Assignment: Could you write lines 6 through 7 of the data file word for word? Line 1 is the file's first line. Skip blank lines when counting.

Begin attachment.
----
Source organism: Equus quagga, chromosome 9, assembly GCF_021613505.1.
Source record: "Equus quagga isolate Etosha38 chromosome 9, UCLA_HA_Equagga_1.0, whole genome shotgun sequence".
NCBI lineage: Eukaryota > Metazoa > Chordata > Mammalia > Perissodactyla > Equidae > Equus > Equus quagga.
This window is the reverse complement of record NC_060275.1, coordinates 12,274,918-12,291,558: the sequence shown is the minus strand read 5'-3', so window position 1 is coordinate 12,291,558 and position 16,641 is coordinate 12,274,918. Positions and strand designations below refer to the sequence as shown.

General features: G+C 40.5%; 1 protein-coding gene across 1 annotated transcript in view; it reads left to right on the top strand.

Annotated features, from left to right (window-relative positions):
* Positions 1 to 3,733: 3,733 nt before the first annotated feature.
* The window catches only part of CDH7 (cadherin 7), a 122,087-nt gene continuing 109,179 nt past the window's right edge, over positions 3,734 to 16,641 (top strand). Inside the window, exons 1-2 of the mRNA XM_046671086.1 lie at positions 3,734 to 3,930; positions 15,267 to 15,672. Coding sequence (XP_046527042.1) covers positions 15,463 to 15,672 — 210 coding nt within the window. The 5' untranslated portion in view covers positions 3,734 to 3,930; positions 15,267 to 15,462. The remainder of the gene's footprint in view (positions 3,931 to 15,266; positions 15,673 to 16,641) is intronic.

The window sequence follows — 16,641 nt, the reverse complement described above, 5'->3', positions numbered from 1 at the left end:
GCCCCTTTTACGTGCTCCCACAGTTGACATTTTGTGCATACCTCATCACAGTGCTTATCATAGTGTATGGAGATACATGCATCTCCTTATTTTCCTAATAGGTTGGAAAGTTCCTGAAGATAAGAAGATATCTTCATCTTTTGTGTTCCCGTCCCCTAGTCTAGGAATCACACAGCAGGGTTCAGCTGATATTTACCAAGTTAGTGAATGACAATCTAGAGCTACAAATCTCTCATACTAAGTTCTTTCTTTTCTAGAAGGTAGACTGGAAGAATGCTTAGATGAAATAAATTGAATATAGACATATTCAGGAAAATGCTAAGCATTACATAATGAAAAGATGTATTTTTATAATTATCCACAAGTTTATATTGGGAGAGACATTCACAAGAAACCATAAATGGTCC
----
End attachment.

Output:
Annotated features, from left to right (window-relative positions):
* Positions 1 to 3,733: 3,733 nt before the first annotated feature.